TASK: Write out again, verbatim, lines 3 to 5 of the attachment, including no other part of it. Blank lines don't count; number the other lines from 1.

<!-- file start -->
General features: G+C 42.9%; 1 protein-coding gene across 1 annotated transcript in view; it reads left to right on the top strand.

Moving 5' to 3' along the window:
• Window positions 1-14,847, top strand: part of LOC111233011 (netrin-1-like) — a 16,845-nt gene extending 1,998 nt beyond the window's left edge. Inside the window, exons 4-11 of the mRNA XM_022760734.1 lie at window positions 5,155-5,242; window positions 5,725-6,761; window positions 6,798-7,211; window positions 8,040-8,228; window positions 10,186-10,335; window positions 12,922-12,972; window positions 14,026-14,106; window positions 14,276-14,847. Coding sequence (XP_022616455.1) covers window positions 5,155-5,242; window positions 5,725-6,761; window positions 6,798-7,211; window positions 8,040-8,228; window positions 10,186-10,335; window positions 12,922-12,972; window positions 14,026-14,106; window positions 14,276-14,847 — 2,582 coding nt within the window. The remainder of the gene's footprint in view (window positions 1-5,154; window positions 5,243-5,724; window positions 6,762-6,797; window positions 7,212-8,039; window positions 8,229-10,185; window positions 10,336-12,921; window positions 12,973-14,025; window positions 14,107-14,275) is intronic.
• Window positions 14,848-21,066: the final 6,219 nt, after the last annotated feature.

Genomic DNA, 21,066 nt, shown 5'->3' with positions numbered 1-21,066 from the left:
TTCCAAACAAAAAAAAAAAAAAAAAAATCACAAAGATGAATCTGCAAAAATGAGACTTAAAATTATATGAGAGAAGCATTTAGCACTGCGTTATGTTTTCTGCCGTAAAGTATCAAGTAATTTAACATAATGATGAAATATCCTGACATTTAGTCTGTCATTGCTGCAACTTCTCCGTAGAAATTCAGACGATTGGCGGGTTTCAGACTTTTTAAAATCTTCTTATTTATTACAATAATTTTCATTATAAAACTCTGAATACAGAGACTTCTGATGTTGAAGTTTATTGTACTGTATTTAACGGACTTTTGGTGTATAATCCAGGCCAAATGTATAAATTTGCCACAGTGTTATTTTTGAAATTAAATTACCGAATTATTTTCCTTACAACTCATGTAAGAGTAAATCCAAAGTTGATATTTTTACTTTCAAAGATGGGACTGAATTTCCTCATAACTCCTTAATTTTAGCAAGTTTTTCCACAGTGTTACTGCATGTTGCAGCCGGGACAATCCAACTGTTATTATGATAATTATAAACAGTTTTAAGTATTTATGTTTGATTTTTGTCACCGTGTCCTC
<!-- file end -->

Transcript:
• Window positions 1-14,847, top strand: part of LOC111233011 (netrin-1-like) — a 16,845-nt gene extending 1,998 nt beyond the window's left edge. Inside the window, exons 4-11 of the mRNA XM_022760734.1 lie at window positions 5,155-5,242; window positions 5,725-6,761; window positions 6,798-7,211; window positions 8,040-8,228; window positions 10,186-10,335; window positions 12,922-12,972; window positions 14,026-14,106; window positions 14,276-14,847. Coding sequence (XP_022616455.1) covers window positions 5,155-5,242; window positions 5,725-6,761; window positions 6,798-7,211; window positions 8,040-8,228; window positions 10,186-10,335; window positions 12,922-12,972; window positions 14,026-14,106; window positions 14,276-14,847 — 2,582 coding nt within the window. The remainder of the gene's footprint in view (window positions 1-5,154; window positions 5,243-5,724; window positions 6,762-6,797; window positions 7,212-8,039; window positions 8,229-10,185; window positions 10,336-12,921; window positions 12,973-14,025; window positions 14,107-14,275) is intronic.
• Window positions 14,848-21,066: the final 6,219 nt, after the last annotated feature.

Genomic DNA, 21,066 nt, shown 5'->3' with positions numbered 1-21,066 from the left: